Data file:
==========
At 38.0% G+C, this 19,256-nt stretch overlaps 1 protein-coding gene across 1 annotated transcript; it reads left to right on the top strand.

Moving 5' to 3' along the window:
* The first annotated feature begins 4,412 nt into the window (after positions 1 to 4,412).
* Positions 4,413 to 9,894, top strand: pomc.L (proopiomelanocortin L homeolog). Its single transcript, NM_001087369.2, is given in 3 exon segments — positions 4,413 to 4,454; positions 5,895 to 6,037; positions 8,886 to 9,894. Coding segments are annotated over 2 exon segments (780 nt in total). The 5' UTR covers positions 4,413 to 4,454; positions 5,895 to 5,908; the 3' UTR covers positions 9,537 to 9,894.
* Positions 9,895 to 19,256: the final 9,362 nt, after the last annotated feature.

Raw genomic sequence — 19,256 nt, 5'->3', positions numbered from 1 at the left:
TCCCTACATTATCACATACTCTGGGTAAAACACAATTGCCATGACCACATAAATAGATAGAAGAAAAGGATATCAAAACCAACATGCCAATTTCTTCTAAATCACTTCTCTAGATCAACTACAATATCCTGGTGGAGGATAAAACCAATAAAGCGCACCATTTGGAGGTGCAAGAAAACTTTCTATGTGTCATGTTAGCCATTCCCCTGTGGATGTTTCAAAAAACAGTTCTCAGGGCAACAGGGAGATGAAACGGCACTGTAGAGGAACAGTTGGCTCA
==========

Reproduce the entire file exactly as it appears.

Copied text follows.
At 38.0% G+C, this 19,256-nt stretch overlaps 1 protein-coding gene across 1 annotated transcript; it reads left to right on the top strand.

Moving 5' to 3' along the window:
* The first annotated feature begins 4,412 nt into the window (after positions 1 to 4,412).
* Positions 4,413 to 9,894, top strand: pomc.L (proopiomelanocortin L homeolog). Its single transcript, NM_001087369.2, is given in 3 exon segments — positions 4,413 to 4,454; positions 5,895 to 6,037; positions 8,886 to 9,894. Coding segments are annotated over 2 exon segments (780 nt in total). The 5' UTR covers positions 4,413 to 4,454; positions 5,895 to 5,908; the 3' UTR covers positions 9,537 to 9,894.
* Positions 9,895 to 19,256: the final 9,362 nt, after the last annotated feature.

Raw genomic sequence — 19,256 nt, 5'->3', positions numbered from 1 at the left:
TCCCTACATTATCACATACTCTGGGTAAAACACAATTGCCATGACCACATAAATAGATAGAAGAAAAGGATATCAAAACCAACATGCCAATTTCTTCTAAATCACTTCTCTAGATCAACTACAATATCCTGGTGGAGGATAAAACCAATAAAGCGCACCATTTGGAGGTGCAAGAAAACTTTCTATGTGTCATGTTAGCCATTCCCCTGTGGATGTTTCAAAAAACAGTTCTCAGGGCAACAGGGAGATGAAACGGCACTGTAGAGGAACAGTTGGCTCA